I’m simply in awe – on so many levels. Count me in that group that has loved the smell of lavender for so long but never dreamed it could wind up making a cookie taste good. Your write-up, the pictures, the finished product – all absolutely amazing!

  4. Ruth Beckett permalink
    July 17, 2011 4:06 pm

    Hi Emily, I have a quick lavender question, since I have some blooming in the yard, do you use the closed buds or the open blooms? Aunt Ruth

    • Emily permalink*
      July 17, 2011 4:45 pm

      Hi Ruth! Between the beans and the lavender, I’m loving the sound of your garden. I’ve heard that the open buds build up more bitter oils, so the closed buds are better. That said, I used closed for the first batch and mostly open for the second batch and didn’t taste a difference.

  5. July 18, 2011 8:22 am

    I’ve never baked with lavender before, but I absolutely adore shortbread cookies! Might have to give these babies a try very soon!

  6. Charles permalink
    July 18, 2011 9:46 am

    I think we have the same cookie cutters… I’ve made all my lavender shortbread cookies with a similar cutter as the one you have above. Lavender and lemon are a heavenly pair, so I modified my cookies a bit and sprinkled lemon rinds mixed with sugar on top of the cookies right after they came out of the oven — the heat of the cookies allows the sugar to stick on the surface.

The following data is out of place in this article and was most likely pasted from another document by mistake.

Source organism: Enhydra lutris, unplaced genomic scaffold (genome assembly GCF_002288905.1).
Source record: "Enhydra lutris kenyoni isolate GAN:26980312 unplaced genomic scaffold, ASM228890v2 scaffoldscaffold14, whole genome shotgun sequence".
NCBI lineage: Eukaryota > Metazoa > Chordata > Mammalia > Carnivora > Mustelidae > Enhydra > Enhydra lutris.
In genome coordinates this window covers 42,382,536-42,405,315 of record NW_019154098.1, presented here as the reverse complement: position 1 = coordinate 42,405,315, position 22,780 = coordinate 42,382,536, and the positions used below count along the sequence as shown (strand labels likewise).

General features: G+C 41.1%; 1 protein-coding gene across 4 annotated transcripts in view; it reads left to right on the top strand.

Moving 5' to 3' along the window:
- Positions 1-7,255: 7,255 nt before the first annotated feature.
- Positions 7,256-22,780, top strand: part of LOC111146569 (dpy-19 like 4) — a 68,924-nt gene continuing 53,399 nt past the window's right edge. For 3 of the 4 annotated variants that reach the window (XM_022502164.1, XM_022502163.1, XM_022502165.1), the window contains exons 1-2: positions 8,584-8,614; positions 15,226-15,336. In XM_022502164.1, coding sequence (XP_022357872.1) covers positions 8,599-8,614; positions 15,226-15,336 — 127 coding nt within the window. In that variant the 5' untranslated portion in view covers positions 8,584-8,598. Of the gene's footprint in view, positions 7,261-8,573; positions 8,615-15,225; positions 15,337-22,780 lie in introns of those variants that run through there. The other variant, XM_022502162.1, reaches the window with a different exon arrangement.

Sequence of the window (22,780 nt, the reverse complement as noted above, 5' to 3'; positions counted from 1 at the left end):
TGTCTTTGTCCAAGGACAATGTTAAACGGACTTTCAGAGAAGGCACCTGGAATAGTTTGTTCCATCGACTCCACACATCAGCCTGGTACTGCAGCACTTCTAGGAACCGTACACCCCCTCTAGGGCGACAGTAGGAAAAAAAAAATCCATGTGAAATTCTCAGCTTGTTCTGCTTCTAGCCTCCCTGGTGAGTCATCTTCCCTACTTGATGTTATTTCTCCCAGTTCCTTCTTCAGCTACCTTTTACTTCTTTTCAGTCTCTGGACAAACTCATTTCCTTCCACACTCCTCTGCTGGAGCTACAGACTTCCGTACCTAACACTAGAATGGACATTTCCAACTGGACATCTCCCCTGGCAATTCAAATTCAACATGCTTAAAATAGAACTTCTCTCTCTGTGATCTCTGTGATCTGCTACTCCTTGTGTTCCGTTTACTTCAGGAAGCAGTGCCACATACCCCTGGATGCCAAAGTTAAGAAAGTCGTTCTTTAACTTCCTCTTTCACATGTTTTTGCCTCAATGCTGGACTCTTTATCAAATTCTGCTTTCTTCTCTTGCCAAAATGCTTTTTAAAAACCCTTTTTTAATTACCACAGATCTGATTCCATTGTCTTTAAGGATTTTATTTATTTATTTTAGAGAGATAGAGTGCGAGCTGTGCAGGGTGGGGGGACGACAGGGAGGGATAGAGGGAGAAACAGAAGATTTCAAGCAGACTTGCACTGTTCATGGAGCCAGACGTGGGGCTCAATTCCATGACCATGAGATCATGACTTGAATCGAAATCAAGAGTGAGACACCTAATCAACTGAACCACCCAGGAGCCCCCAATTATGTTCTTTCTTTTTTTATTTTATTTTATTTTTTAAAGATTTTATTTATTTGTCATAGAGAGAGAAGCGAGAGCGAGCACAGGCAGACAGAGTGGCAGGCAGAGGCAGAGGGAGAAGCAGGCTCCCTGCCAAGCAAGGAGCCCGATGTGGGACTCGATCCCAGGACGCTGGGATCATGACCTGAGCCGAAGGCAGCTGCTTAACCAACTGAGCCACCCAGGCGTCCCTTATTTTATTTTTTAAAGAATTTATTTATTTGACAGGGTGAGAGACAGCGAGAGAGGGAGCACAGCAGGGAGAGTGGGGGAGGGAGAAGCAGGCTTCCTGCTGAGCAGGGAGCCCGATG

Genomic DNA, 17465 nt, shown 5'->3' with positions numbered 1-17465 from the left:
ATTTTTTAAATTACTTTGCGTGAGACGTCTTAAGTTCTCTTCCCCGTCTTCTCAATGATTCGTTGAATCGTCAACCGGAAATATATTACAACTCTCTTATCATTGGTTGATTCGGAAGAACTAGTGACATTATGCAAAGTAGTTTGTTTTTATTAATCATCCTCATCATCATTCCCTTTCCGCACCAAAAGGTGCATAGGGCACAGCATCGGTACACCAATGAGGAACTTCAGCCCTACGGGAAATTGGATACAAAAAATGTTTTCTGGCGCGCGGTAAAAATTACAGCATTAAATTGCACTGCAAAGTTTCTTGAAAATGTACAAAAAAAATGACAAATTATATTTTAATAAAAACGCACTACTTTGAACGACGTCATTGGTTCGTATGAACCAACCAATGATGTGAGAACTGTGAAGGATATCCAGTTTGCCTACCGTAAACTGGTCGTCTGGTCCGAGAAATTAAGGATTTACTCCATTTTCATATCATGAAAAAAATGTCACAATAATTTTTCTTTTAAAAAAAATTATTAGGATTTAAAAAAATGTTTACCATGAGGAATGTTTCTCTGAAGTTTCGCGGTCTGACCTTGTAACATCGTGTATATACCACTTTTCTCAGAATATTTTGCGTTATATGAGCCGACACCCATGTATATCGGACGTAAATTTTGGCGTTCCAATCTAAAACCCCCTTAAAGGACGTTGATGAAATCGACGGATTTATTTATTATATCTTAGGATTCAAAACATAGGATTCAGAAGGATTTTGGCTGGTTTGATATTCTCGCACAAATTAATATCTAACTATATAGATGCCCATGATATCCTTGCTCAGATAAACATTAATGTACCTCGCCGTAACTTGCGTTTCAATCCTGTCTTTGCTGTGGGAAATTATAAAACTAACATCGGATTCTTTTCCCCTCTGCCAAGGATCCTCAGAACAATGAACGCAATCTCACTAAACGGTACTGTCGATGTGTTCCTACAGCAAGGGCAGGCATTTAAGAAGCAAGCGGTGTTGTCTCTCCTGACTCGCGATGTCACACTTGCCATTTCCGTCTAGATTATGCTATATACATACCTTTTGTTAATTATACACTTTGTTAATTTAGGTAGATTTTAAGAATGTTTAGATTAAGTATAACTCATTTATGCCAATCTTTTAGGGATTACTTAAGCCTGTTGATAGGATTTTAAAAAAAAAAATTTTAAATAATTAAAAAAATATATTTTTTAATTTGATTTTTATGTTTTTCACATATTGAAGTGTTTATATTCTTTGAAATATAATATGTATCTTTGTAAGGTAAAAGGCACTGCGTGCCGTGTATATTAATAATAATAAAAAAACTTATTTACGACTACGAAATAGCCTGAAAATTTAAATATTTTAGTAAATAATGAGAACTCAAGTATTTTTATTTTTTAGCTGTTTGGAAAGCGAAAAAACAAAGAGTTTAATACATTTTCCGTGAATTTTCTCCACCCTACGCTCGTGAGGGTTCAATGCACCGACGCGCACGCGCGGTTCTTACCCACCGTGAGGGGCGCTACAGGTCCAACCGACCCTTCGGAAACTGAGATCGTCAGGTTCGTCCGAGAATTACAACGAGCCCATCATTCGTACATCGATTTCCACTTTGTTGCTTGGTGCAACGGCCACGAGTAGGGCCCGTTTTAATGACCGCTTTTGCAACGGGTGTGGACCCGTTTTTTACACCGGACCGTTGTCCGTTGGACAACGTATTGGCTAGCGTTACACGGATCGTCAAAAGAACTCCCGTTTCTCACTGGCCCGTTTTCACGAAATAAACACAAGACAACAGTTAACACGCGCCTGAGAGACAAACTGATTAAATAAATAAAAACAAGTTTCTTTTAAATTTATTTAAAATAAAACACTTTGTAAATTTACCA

• Emily permalink*
      July 18, 2011 10:01 am

      Wow, that does sound heavenly! I’ll have to try that next time I make these. Thanks for the tip.

  7. July 18, 2011 11:49 am

    these are so lovely

  8. December 10, 2011 4:05 pm

    Thanks so much for this. It’s in my Christmas baskets this year. We’ll see how they go over at the party tonight, and I’m betting they’ll be a hit! Beautiful pictures. Lavender makes anything look pretty 🙂

    Happy Holidays!

    • Emily permalink*
      December 13, 2011 8:28 am

      Hope the cookies went over well! Although pretty much anytime I get a Christmas basket filled with cookies I’m over the moon.

      Have a great holiday season!